FEBT Restoration – Hopper 802

Hopper 802 was among ten steel hopper cars the EBT purchased in 1913 from Pressed Steel Car Company. These were the first all steel cars manufactured for any US narrow gauge, and they prompted the EBT to modify the design and build about 250 additional steel cars in the Rockhill shops. Originally delivered as a two-bay center flow hopper, 802 and the other nine cars from the initial order were converted for other uses to correct a rocking problem in that batch of cars. No. 802 became a side-discharge hopper for maintaining fills. The car is believed to have been in service up to the end of common carrier operation on the EBT.

No. 802 was also used for a number of years after the reopening of the railroad as a tourist hauler in 1960. By the 1980’s the car had become too deteriorated to be used and was set aside. In 1986, when a trio of amusement park passenger cars were brought to the line, the 802’s shorter arch bar trucks were taken to put under one. No. 802 then was stored on a pair of cast Vulcan trucks which did not fit it properly. In 2004 Hurricane Ivan caused the Aughwick Creek, which the tourist line parallels for much of its course, to burst it banks in enormous fashion. In places the creek was over a mile wide. Where the line was close to the Aughwick or a culvert was overwhelmed, the grade of the railroad was damaged. As a result the railroad was closed for almost two weeks. Similar damage also occurred with Hurricane Fran in 1996. To repair the damaged areas, regular hoppers had to be used to drop fill on the track, and the material shoveled by hand to the sides. This was time consuming and back breaking, and it motivated the EBT to ask that the FEBT rehabilitate the side dump hopper.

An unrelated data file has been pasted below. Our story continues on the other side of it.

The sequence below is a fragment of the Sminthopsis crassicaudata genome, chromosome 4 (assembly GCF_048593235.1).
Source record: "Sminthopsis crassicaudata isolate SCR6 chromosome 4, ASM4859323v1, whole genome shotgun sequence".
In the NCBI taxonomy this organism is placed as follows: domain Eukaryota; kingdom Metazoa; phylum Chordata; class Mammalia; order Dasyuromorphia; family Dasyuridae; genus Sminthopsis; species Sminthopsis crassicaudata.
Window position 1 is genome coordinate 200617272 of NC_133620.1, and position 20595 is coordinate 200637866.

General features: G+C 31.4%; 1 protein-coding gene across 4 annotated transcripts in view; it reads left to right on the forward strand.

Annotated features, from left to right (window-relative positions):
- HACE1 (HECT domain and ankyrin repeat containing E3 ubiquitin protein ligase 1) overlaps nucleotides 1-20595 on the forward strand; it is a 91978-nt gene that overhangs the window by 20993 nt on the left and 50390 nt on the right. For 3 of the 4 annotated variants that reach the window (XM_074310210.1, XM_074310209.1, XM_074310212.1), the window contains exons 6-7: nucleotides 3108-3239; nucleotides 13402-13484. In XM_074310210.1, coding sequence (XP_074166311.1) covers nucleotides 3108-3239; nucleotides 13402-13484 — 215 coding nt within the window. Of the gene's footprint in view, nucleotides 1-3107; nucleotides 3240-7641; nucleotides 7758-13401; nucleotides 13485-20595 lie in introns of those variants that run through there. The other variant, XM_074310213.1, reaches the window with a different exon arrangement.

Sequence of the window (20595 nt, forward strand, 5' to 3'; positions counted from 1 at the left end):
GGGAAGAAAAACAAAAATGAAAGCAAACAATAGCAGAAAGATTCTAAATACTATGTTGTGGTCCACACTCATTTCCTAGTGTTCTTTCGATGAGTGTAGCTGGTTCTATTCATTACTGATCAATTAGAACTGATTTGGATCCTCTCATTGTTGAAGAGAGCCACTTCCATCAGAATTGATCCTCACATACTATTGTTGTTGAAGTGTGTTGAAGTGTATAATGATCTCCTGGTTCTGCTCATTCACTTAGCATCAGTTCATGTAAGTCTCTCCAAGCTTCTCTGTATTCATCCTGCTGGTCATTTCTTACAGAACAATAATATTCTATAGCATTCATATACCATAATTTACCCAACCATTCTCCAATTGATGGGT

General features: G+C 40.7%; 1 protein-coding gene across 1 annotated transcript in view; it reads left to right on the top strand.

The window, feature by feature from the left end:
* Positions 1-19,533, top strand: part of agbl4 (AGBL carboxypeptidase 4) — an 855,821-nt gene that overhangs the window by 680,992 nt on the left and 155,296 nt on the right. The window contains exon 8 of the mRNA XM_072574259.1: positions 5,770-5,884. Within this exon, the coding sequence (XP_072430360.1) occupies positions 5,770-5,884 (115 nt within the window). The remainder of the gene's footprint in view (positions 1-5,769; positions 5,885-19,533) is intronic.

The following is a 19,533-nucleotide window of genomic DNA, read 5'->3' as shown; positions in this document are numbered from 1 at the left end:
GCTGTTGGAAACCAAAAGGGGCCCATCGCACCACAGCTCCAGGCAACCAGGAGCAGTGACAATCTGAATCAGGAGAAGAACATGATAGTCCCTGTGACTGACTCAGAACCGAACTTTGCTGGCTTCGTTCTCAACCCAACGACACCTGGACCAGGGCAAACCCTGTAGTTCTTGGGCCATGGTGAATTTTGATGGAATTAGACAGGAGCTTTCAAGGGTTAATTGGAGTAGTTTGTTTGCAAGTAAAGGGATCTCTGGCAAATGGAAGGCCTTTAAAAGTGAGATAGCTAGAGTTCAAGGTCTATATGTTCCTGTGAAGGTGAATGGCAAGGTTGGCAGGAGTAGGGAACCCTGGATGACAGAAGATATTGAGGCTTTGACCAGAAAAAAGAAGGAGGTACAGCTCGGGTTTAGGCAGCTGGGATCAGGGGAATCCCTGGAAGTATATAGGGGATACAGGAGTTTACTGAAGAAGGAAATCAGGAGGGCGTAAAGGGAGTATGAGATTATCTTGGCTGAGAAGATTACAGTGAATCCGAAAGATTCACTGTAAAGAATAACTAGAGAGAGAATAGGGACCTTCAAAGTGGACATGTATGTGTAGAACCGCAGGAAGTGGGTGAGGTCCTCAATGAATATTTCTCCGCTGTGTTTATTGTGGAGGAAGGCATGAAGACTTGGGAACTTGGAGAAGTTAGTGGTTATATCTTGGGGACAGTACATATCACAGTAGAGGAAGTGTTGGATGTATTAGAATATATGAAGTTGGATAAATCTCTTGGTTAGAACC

Work on the car started in 2005 with grinding off the rivets holding the deteriorated sheets in. The heads of literally hundreds of rivets had to be ground off and the rivets punched out. Once the rivets were removed the six slope sheets, eight bay sheets and a divider sheet had to be removed, along with many fixtures, brackets and smaller plates. New plates were contracted and installed, requiring many holes to be reamed out. Welding repairs were made at the corners of the car sills and corners of the hopper. The plates around the couplers were replaced and the air brake equipment rebuilt. New air lines were run throughout. With work on the car body nearing completion, it was found that the correct trucks for the car (stored under another car) were seriously deteriorated as well. Most of 2006 and 2007 was spent rebuilding the two trucks and repairing the truck and car bolsters.

In the spring of 2008 the car was release back to the railroad, ready for service. This rebuild should keep the car running well into its second century of service.